Retracing the Grand Tours of the East, popular during the ‘golden age of travel’ in the early 1900s, sociologist and cultural heritage expert Kennie Ting’s historical travelogue The Romance of the Grand Tour: 100 Years of Travel in South East Asia charts the living heritage of 12 port cities from Rangoon to Hong Kong. Beautifully illustrated with vintage postcards, photos, flyers, brochures and maps – along with some of Ting’s own contemporary snaps – the coffee table book captures the sprit of the age while providing an enchanting guide for contemporary travellers. In this extract, Ting explores the French influence and its enduring legacy in Saigon (Ho Chi Minh City)
Unlike Hanoi in the north, which retains significant tracts of its Sino-Vietnamese built heritage, Saigon is essentially a French city. Between 1887 and 1902 it was the capital not only of Cochinchina, but of the whole of Indochine, following which the capital was moved to Hanoi.
As soon as they arrived, the French wasted no time in making the city the Paris of the East, completely destroying almost everything that stood, and replacing it with some of the most impressive, most French, imperial monuments east of Suez, particularly in and around what they nostalgically called Paris Square and down three major thoroughfares – Boulevard Bonnard, Boulevard Charner and Rue Catinat. As with their contemporaries, the British and the Dutch, the intent of French colonialism was trade, commerce and access to raw materials. Unlike them, however, the French also had one other important goal: the export of La Civilisation Française.
This penchant of the French to “civilise” is evident in the urban landscape of their showpiece city, Saigon. The rationally laid-out grid system with its wide, tree-lined boulevards, elegant parks, squares and roundabouts echoed the imperial city of Paris itself. So too did Saigon’s monumental buildings in ostentatious Beaux-Arts, Neo-Italianate, Neo-Gothic, Art Nouveau and later, Art Deco styles.
Today, much of this still remains, clinging to the waterfront city that the French etched forcibly over the Vietnamese citadel and town that they destroyed. On the religious and cultural front, the two most famous buildings are the High Gothic Cathédrale de Notre Dame (1880) in Paris Square and the Beaux-Arts Municipal Opera House (1897) on Rue Catinat. There are also civic institutions like the bright pink Neo-Classical wedding-cake confection that is the Hôtel des Postes (Central Post Office Building, 1891), designed and built by Gustave Eiffel of Tower fame, no less, as well as the similarly eye-catching Hotel de Ville (City Hall, 1908). Government and military installations included the ancient Palaisdu Gouvernment (Government Palace, 1873, destroyed in 1962) and Caserne de l’Infanterie (Infantry Barracks, also 1873).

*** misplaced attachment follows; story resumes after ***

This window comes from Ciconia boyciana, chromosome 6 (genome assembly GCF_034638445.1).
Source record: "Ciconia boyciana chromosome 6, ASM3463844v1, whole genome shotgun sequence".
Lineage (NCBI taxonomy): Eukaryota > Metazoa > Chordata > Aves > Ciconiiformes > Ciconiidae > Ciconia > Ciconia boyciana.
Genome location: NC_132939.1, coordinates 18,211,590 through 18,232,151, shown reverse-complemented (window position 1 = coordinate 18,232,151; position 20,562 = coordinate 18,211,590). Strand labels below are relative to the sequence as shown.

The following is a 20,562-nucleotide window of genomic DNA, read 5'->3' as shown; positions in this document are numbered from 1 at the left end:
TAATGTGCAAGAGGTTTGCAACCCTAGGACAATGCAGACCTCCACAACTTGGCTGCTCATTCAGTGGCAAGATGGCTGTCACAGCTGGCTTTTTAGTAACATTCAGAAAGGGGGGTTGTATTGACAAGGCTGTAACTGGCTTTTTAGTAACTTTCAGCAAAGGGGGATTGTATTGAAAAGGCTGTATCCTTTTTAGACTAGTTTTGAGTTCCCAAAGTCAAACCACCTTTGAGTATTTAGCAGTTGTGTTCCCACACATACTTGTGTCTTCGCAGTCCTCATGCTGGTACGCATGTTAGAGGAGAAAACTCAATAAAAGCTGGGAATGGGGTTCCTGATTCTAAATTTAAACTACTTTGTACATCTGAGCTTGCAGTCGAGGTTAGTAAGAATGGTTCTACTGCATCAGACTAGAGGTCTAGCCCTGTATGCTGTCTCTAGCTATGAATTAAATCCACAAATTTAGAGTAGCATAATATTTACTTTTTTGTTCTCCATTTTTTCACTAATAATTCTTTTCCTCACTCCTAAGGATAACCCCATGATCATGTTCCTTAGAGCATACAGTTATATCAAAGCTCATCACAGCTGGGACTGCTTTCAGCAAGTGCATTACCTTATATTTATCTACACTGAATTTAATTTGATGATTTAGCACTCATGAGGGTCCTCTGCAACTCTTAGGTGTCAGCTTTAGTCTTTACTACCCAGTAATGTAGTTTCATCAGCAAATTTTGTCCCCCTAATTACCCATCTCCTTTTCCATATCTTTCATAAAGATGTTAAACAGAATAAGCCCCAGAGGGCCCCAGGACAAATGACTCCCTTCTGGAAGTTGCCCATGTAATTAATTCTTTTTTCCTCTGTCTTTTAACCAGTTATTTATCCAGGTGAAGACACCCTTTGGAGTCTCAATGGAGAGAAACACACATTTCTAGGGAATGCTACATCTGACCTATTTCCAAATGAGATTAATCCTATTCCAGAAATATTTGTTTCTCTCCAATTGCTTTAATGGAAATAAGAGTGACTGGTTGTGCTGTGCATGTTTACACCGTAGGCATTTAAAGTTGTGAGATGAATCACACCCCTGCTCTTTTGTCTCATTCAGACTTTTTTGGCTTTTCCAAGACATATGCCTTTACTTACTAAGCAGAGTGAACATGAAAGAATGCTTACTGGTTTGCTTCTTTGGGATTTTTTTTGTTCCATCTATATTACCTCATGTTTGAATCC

In addition, within and surrounding this downtown core, sat dozens of colonial villas and bungalows housing French civil servants, merchants and their entourages – the French loved their pieds-a-terre. Sadly, many have been demolished in the post doi-moire-building fervour of modern-day Vietnam, but a few still cling on, even as whole blocks around them are demolished for the construction of such towering hulks of nondescriptness as the Bitexco Towers, the tallest building
in the city, and the Vincom Towers, the city’s most luxurious mall.
In fact, Saigon today is a battleground of sorts - a landscape of construction and re-development. New buildings, sporting the airbrushed visages of Hollywood actresses and the serpentine logos of luxury brands, sit side by side with the earlier French legacy. It wasn’t so long ago that symbols of Frenchness and Americanism were vilified as being unforgivably capitalistic and anti-revolutionary. Today, those selfsame symbols have once again become desirable marks of status and wealth.
A closer look also reveals the country’s European past continuing to linger in the habits of the newly affluent Vietnamese. As they smoke, converse and imbibe petitestasses de cafés et de thés in the cosy cafes that line many of the city’s sidewalks, they almost seem to recall the joie de vivre et de conversation of their former rulers. Similarly, the sight and smell of newly-baked banh mi or baguettes, stuffed with a variety of hams, meats, cheeses and salads; the delectable confit decanard, boeuf bourguignon or even escargots that can be had in the excellent French restaurants resuscitated in the city, are a reminder that the city’s French past refuses to go away. Finally, in the boîtes de nuits that have sprouted again in the city’s fashionable corners, one can once more aller dancercommeen France — dance like one was back in France.
The Romance of the Grand Tour: 100 Years of Travel in South East Asia is available now at Monument Books for $34.50. For more from Kennie Ting, check out: romanceofthegrandtour.com